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Snowflake's IPO Highlights Wealth Privilege


September 16, 2020 was a historic day on Wall Street. Snowflake (SNOW) made history as the biggest IPO to date. As investors from all economic backgrounds scrambled to get in on the Snowflake craze, it was, more than likely, the wealthy investors that were able to get in at the $110.00 "discount" IPO price. All other investors paid the premium, which was as high as $300.00 per share.

For me, Snowflake's historic IPO debut was not the big story. The bigger story is the privilege that wealthy people enjoy in capitalism. To illustrate this point, let me tell you a little story.

Most investors do not realize that the New York Stock Exchange (NYSE) and the National Association of Securities Dealers Automated Quotations (NASDAQ) are the secondary market for trading securities such as stocks. This is because when you get shares via the NYSE or the NASDAQ, people are getting their shares from individual investors that got their shares directly from the company. The primary market is when individuals acquire shares directly from the corporation or owner of the entity. Venture Capitalists (VC) usually get their shares in the primary market. The show "Shark Tank" would be a primary example of primary market acquisitions. A business owner gives the "sharks" a percentage stake in their business for a specified dollar amount. At this point, the company is usually private, but if the firm were to go public, then the VC's percentage stake would be translated into "shares". If a VC had a 15 percent ownership in the firm and the firm went public - offering 1,000,000 shares - then the VC's ownership stake would be translated into roughly 150,000 shares. Dilution of ownership is possible, but that is another conversation. Similarly, employees of corporations can get their shares in the primary market. For example, executives are, oftentimes, given shares from the business entity as part of their compensation package. This is another example of acquiring shares of stock in the primary market. Once an individual decides to sell their shares of stock, they usually do so through the secondary market. They offer their shares for sale through a brokerage account and the shares are bought by investors in the secondary market - NASDAQ or NYSE - by individuals looking to acquire an ownership stake in the company.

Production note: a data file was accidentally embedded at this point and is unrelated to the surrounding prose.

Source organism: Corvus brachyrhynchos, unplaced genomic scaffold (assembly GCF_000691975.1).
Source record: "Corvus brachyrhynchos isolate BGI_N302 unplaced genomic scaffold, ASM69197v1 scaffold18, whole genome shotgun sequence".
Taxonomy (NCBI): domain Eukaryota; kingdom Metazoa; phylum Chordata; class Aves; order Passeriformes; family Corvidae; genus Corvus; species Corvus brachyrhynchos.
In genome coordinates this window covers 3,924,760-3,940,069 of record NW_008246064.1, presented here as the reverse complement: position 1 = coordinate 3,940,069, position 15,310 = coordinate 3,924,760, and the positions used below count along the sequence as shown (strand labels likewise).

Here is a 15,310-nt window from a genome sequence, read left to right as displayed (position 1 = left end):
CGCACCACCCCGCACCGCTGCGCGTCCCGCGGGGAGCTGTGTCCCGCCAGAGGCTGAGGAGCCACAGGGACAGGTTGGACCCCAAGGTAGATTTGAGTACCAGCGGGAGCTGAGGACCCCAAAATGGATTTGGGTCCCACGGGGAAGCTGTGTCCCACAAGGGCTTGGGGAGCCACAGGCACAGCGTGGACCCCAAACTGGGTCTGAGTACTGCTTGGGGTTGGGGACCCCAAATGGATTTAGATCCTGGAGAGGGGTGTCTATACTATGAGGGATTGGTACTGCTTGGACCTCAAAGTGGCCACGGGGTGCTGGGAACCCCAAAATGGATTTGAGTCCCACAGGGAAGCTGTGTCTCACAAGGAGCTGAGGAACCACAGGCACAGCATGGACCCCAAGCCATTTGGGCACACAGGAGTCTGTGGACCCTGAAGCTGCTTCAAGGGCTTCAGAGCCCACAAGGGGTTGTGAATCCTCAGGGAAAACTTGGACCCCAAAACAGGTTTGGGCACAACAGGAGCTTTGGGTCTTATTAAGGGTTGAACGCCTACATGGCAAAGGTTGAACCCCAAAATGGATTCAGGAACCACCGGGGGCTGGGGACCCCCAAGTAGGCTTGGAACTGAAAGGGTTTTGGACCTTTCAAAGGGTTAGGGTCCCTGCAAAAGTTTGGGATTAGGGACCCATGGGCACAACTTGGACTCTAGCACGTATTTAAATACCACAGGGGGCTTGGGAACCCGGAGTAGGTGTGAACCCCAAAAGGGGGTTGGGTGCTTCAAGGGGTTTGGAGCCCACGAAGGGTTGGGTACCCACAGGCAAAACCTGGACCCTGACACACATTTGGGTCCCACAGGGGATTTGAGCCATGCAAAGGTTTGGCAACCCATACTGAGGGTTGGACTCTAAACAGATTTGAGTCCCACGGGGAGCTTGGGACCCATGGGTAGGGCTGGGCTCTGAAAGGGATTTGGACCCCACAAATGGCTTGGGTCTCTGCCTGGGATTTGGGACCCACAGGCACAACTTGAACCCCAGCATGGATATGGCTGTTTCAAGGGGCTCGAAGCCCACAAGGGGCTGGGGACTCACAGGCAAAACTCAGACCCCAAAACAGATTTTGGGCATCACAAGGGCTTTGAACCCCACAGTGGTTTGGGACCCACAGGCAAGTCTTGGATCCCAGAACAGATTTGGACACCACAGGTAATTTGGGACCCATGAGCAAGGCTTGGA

On or around August 5, 2020, BigCommerce (BIGC) debuted on the stock market. Originally, the IPO price was set to be around $18-$21 per share. The hype around the stock, and transactions within the "primary" market, raised the IPO price to $21-$24 per share a day or so before trading in the secondary markets (NYSE and NASDAQ) began. On the IPO trading day, which I believe was August 5, 2020, I executed a buy order. I set my limit price (the max price I wished to pay) for BigCommerce stock at $27 as I foresaw the price rising again before trading started. However, by the time the stock finally hit the "secondary" market (specifically NASDAQ), it was trading at $60 per share, which was nearly 300% higher than its intended price.

Fast-forward to September 9, 2020. I received an email from my brokerage firm alerting me that Snowflake will be publicly traded on September 16, 2020. Originally, Snowflake's IPO price range was set at $75-$85 per share; however, the hype and frenzy, once again, pushed the target price up to $100-$110 per share. My brokerage firm was alerting all interested investors that wanted in at the IPO price to contact them to get in on the IPO, if interested. Knowing that Snowflake was going to be a huge IPO, I called my broker. But, to my surprise, I did not qualify to participate in the IPO price. Although I had enrolled to receive email alerts from my broker on new offerings, I did not meet the criteria to participate. In order to participate in the IPO offering, you had to have at least $500,000 in your brokerage account. So, I had to wait until actual trading started in order to acquire shares in Snowflake.

And, the rest of the story is history. I kept refreshing my brokerage interface every 30 seconds until SNOW started trading, which was roughly after 1 PM EST. By the time it became available to the rest of us "investors", the bid price was up to $240 or $241 per share. At that price, it was too expensive for my blood. Could I afford to buy shares in SNOW? Yes. Was I going to pay $241 per share for an IPO that was way overpriced, especially knowing that others bought in at $140? Hell no!

The investors that were able to get in at the approximate $115 price saw a 200% gain on day 1. The stock rose as high as $300, but closed at $253. So, those poor, unfortunate, souls that paid higher than $253 are already in the hole. And, in my opinion, once the euphoria wears off around SNOW, the stock price will come back down to a terrestrial level - somewhere near $130, and those late investors will have to play this stock for the long-term in order to realize any gains.

By no means am I a hater. The system is what it is, and the rich get to enjoy many privileges and preferential treatment that the rest of the common folk do not. In fact, the reason why I invest and "hustle" is so that I can one day make it into the financially-affluent ecosphere and enjoy said privileges myself. I just wanted to highlight how the system works so that individuals can approach the system from a more realistic point of view. By being pragmatic about how the system works, proper levels of expectation, and proper levels of patience, can be adopted; thus, increasing the likelihood that "common folk investors" do not become disillusioned with the system.




 
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